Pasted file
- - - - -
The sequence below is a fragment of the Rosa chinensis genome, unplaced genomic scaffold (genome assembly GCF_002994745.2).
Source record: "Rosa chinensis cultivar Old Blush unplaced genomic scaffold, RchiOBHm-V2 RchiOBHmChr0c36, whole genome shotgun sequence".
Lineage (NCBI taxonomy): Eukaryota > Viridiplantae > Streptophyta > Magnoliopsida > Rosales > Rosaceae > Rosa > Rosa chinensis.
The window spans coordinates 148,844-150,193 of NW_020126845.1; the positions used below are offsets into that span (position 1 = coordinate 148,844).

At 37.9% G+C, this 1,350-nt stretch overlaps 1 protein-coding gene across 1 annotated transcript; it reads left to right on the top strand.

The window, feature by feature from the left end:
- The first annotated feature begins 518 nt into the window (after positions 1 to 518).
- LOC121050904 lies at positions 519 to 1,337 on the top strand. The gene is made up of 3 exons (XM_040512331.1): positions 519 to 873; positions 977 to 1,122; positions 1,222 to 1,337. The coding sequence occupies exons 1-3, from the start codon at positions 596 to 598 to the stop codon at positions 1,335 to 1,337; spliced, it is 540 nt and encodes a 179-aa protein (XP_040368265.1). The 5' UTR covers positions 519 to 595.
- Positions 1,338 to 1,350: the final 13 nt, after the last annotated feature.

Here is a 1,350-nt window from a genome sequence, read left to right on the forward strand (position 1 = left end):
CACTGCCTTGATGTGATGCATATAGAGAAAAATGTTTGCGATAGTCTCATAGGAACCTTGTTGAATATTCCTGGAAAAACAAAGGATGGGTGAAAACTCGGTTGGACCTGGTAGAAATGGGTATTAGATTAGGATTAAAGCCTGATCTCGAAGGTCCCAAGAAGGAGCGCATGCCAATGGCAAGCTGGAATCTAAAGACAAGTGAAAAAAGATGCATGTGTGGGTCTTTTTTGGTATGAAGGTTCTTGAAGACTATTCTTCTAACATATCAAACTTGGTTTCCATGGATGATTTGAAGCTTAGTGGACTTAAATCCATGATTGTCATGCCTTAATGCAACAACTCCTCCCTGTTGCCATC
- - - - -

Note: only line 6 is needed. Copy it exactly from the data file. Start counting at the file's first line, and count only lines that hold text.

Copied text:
The window, feature by feature from the left end: